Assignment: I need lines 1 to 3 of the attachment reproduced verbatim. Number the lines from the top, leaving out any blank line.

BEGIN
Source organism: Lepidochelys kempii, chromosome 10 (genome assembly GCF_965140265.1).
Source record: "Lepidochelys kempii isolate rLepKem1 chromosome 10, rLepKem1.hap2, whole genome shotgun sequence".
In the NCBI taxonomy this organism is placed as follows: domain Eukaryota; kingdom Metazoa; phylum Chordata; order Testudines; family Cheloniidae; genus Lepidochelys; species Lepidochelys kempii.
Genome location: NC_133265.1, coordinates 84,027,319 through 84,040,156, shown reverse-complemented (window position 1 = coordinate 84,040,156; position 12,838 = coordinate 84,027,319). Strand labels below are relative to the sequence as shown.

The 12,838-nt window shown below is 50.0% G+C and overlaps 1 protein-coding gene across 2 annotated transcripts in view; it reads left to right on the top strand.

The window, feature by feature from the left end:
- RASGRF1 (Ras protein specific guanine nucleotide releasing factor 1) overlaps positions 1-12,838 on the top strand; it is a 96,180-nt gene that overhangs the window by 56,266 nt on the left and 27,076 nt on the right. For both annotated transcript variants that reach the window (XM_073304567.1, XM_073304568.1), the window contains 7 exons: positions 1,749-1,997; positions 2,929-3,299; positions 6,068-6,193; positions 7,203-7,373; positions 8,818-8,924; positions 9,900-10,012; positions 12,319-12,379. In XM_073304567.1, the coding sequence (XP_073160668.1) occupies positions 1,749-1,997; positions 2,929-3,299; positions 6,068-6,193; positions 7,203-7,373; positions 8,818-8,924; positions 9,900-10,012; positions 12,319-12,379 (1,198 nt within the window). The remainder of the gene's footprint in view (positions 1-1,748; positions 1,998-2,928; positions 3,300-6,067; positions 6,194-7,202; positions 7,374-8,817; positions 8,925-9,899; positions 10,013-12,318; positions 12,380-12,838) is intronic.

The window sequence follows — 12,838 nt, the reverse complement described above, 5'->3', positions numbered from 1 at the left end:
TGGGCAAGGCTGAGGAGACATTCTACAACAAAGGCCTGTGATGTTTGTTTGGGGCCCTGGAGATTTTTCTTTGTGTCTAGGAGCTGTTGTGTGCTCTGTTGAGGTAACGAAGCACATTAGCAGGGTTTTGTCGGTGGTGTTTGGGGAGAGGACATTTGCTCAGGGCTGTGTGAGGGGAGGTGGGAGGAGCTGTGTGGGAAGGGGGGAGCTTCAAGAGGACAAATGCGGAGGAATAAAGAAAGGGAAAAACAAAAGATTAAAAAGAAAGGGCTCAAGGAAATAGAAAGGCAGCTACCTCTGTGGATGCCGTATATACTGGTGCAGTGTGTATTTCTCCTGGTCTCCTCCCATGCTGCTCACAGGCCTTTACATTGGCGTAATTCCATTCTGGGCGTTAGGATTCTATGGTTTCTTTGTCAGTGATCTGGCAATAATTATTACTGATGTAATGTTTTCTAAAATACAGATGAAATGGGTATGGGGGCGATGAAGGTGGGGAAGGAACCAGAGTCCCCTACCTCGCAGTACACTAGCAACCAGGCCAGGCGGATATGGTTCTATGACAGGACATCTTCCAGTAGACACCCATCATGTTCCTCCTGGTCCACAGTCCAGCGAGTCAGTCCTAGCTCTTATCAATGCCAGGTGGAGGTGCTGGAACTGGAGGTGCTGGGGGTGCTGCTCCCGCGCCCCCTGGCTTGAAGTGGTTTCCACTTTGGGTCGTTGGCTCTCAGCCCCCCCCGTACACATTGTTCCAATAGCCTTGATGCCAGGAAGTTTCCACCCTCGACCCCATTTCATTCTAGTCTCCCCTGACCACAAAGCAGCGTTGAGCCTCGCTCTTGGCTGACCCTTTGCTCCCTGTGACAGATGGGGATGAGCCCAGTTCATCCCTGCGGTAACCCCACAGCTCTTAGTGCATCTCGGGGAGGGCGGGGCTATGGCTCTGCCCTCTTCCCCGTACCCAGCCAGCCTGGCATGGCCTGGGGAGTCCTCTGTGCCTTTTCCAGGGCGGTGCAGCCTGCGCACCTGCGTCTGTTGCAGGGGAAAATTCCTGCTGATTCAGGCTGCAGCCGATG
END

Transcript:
Source organism: Lepidochelys kempii, chromosome 10 (genome assembly GCF_965140265.1).
Source record: "Lepidochelys kempii isolate rLepKem1 chromosome 10, rLepKem1.hap2, whole genome shotgun sequence".
In the NCBI taxonomy this organism is placed as follows: domain Eukaryota; kingdom Metazoa; phylum Chordata; order Testudines; family Cheloniidae; genus Lepidochelys; species Lepidochelys kempii.